By David Saef – Executive Vice President of MarketWorks & Strategy, GES.
An organization commonly stays in its target niche when attempting to grow an audience, but a powerful tactic worth exploring calls for seeking a marketing boost outside a familiar industry.
Opening the door to new players allows organizations to increase brand visibility, something that 59 percent of exhibitors cited among the reasons to sponsor events in our recent Sponsorship 2.0 research. And half of these same sponsors measure the effectiveness of the event sponsorship based on the number of visitors to the organization’s booth — traffic and visibility sponsors wouldn’t otherwise see.
Sponsoring an event outside of an organization’s industry has triggered vast benefits in the past.
Consider Visa’s sponsorship of the 1988 Olympics. This came at a time when the company was a distant second to American Express. Visa’s sponsorship led to a greater awareness of Calgary and the Olympic movement, and it also opened the door for Visa’s use at all Olympic venues and competitions.
This was huge for Visa, which was looking for a unique, global event. The company saw sponsorship effectiveness among both cardholders and non-cardholders and an increase in spending by cardholders who associated Visa with the Olympic tie-in.
Similarly, Airbnb recently ventured outside of the hospitality industry to sponsor the Brooklyn Half to improve its brand reputation in New York. The company wanted to celebrate its ability to bring additional housing options to price-sensitive runners and headline a major race in the area. It was the title sponsor, which allowed it to spotlight signage along the route, sponsor a post-race party, and initiate brand activations after the main event. Airbnb was an active supporter of the race’s success while still promoting its services.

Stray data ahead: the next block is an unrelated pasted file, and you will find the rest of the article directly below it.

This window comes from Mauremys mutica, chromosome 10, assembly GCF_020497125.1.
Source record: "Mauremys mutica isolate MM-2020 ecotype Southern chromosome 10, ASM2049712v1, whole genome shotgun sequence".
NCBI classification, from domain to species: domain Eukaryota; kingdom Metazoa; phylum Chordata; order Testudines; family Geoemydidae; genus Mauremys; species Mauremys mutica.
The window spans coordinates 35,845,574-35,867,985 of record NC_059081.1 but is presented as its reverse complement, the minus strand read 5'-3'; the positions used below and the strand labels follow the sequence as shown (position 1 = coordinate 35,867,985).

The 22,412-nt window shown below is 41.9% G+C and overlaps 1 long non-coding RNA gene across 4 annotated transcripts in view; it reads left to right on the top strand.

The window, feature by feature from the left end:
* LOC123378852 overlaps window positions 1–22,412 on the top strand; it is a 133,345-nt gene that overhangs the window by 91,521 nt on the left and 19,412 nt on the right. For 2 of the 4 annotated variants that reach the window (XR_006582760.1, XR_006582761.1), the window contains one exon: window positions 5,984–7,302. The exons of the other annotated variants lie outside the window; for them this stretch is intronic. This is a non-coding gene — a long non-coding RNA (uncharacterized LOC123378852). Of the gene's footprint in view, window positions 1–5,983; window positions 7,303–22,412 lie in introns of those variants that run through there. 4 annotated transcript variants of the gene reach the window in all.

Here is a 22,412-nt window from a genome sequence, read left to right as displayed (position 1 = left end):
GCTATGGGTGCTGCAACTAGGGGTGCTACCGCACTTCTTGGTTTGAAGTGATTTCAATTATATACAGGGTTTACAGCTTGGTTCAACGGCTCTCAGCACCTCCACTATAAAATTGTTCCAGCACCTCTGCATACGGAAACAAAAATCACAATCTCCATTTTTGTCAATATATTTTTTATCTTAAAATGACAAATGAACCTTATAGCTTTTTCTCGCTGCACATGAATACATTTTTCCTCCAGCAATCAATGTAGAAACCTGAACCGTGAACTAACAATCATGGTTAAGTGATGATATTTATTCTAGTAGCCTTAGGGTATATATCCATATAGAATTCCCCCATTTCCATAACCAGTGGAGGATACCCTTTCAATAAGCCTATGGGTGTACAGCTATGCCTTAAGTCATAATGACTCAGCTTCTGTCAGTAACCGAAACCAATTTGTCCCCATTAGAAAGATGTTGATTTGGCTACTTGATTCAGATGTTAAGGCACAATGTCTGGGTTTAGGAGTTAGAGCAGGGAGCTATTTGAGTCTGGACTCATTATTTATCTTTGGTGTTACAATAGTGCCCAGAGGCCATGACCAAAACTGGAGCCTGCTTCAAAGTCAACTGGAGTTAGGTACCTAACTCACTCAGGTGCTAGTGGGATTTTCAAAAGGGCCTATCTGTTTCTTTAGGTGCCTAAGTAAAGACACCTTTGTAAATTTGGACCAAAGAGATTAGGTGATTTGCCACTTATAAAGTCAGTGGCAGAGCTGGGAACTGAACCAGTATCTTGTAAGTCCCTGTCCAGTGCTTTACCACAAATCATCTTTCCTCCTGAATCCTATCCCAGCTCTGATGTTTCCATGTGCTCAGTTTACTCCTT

As you begin to look for opportunities to sponsor events outside of your industry, keep some thoughts in mind:
Creating epic event experiences is key to staying top of mind both during and after the event.
Hertz developed its own unique event sponsorship with Live Nation. When concertgoers purchased tickets, Live Nation’s website redirected them to a page where they could rent cars exclusively at Hertz. In exchange, Live Nation set up dedicated Hertz VIP parking adjacent to concert venues — the closest spots you could get to the sites. Additionally, Live Nation and the performers provided opportunities for Hertz rental customers to go backstage and meet the bands. It was a clever tie-in of a service with a higher level of hospitality and experience at an event.
According to our Sponsorship 2.0 research, 46 percent of event organizers are looking for broader relationships with sponsors. This tells us that they’re willing to take a look at new opportunities that allow sponsors to customize the relationships they have with eventers — resulting in a win-win-win connection.
Find out more about what event sponsorships will look like this year, and start banking on event sponsors with unique offerings.
What outside-the-box event sponsorships made an impact on you?
David is the Executive Vice President of MarketWorks & Strategy at GES, a global event marketing company with a long history of connecting people through live events. The company has more than 3,000 passionate employees throughout the world who provide unparalleled service and consistent execution of breakthrough experiences that blend art and science to foster engagement.